The past Jewish year has seen a dramatic increase in immigration to Israel from Ukraine.
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According to figures published Wednesday by the Jewish Agency and the Ministry of Immigrant Absorption, the number of immigrants who have arrived in the country from Ukraine since last Rosh Hashanah totaled 6,900 – a 50 percent jump from the previous year. The exodus has been attributed to the political turmoil in the country.
Another 5,900 immigrants arrived in the country from Russia – 23 percent more than the previous year.
It is noteworthy that the many of these immigrants from the former Soviet Union are not defined as Jewish by religious law and therefore cannot marry in the country without undergoing an Orthodox conversion. To be considered Jewish under religious law, or halakha, an individual must either be born to a Jewish mother or have undergone an Orthodox conversion by rabbis recognized by the Chief Rabbinate in Israel. It is sufficient for an individual to have at least one Jewish grandparent or a Jewish spouse to be eligible to immigrate to Israel under the Law of Return.
France was the leading source of immigrants to Israel over the past Jewish year, although the rate of increase from that country was less dramatic. The number of new arrivals in Israel from France since last Rosh Hashanah totaled 7,350 – up 10 percent from the previous year. A combination of a bad economy and rising anti-Semitism explain the sharp rise in immigration from France in recent years.
Altogether, the number of new immigrants arriving in Israel during the Jewish year of 5775 was 29,500, representing an increase of 13 percent. Almost half of the total number came from Ukraine and France. The top destination for these newcomers was Tel Aviv, with Netanya coming in a close second, followed by Jerusalem.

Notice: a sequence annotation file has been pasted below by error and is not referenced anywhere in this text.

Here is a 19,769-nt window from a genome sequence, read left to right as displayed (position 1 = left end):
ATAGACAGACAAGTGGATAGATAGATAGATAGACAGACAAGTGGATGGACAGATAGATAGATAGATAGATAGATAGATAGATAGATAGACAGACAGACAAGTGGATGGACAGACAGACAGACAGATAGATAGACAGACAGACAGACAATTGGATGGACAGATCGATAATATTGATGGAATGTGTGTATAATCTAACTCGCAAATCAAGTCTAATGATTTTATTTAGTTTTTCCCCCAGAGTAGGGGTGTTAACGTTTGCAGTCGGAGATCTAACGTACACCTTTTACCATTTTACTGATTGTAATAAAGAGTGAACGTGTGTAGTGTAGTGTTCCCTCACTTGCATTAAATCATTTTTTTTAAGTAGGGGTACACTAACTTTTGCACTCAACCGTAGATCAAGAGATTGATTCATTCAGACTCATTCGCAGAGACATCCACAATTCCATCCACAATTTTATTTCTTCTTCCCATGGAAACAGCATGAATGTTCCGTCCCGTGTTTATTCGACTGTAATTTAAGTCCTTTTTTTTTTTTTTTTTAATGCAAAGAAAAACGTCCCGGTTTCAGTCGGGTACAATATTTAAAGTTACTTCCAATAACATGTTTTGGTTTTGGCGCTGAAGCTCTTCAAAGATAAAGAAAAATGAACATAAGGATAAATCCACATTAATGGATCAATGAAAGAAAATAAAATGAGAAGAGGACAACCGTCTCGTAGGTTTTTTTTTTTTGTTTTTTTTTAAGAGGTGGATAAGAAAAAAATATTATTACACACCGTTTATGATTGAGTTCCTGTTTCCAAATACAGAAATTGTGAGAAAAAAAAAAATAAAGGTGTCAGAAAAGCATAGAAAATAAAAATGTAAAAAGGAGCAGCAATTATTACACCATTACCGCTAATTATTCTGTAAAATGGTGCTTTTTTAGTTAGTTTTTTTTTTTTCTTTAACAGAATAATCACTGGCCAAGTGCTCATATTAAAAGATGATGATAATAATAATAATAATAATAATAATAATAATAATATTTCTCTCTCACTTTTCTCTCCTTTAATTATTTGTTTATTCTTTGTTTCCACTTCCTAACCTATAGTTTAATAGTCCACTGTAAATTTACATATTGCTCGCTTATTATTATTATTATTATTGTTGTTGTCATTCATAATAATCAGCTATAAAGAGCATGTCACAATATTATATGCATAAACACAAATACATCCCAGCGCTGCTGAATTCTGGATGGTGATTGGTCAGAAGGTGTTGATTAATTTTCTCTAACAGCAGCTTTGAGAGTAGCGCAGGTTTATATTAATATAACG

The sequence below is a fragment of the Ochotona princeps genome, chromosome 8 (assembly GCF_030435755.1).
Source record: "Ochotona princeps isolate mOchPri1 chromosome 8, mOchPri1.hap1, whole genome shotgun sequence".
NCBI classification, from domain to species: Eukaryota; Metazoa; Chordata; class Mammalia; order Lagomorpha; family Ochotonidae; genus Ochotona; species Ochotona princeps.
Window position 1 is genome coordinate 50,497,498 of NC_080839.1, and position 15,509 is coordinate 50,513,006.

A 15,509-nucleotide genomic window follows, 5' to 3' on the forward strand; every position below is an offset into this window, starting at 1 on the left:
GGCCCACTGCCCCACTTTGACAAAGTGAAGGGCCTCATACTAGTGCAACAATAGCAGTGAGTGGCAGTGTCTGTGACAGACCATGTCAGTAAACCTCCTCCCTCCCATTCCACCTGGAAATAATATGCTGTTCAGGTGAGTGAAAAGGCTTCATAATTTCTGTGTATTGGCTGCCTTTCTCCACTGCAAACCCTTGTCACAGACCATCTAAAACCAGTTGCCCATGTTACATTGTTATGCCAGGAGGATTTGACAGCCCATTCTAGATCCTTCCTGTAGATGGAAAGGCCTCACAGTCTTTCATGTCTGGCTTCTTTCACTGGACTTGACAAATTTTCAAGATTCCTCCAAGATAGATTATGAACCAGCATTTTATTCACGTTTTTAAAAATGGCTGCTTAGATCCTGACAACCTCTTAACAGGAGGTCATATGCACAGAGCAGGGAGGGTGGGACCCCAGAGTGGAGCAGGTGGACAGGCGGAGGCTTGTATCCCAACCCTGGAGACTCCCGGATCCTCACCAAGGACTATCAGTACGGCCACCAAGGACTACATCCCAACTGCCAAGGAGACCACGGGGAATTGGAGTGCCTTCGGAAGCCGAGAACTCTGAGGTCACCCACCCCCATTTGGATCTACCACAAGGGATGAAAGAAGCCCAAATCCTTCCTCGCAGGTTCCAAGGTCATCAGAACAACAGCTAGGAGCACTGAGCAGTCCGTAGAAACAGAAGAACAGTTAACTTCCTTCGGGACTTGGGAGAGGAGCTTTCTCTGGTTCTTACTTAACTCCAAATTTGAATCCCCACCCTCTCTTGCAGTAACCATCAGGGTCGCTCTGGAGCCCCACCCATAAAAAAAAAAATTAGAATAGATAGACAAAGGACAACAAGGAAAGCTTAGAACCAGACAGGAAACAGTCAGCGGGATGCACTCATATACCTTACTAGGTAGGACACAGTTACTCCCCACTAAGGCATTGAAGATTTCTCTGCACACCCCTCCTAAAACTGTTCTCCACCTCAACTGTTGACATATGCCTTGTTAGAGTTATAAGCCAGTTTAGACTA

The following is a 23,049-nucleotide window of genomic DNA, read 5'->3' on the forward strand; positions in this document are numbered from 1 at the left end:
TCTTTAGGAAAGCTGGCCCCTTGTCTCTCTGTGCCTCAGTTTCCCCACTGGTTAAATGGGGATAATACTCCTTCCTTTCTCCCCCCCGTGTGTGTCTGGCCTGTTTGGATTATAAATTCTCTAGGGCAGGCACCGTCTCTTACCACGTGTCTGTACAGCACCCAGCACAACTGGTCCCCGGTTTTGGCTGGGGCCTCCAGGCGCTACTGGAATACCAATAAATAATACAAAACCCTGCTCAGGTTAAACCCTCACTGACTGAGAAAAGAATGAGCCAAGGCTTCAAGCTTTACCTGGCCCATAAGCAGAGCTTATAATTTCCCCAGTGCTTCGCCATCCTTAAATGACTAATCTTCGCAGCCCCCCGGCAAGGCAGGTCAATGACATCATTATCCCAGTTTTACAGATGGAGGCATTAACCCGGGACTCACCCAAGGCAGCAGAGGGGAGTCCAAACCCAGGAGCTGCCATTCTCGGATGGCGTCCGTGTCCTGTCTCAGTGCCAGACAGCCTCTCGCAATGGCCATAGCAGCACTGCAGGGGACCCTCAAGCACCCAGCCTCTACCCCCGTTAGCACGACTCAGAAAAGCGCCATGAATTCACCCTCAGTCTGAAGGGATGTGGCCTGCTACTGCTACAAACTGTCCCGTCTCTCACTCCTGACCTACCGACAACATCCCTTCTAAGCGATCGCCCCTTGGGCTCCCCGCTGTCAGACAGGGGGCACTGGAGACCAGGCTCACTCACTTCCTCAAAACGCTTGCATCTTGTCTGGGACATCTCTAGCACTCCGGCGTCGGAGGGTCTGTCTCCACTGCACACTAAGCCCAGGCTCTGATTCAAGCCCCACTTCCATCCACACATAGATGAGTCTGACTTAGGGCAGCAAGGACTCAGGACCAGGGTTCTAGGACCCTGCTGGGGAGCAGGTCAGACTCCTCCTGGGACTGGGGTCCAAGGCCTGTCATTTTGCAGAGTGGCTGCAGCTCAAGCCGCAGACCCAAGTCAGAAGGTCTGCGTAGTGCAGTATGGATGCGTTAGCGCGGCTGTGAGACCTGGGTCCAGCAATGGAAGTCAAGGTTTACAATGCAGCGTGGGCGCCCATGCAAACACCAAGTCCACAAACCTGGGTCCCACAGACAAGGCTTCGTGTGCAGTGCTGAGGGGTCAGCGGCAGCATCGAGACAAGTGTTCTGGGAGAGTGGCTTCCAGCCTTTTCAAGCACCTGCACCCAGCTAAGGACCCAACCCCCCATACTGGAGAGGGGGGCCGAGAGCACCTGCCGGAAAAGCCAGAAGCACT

Based on these figures, Minister of Immigrant Absorption Ze’ev Elkin predicted that the total number of immigrants arriving in Israel in 2015 would reach somewhere between 30,000 and 35,000 – a record for the past decade. “This is a window of opportunity that the State of Israel cannot miss,” he said.
Jewish Agency Chairman Natan Sharansky noted that in recent years, the majority of new immigrants to Israel have been coming from democratic Western countries. “These immigrants’ free choice to live in Israel, and their preference for Israel over other countries, is the true triumph of Zionism,” he said.
Immigration from North America was steady at about 3,600 (less that half the number of arrivals from France). Another 690 new immigrants arrived in the country from the United Kingdom (up 13 percent), 400 from Italy (up 30 percent) and 290 from Belgium (steady).
Altogether, immigrants from 97 different countries arrived in Israel over the past Jewish year, with one immigrant arriving from each of the following places: Andorra, Angola, Namibia, Paraguay, the Philippines and Slovakia.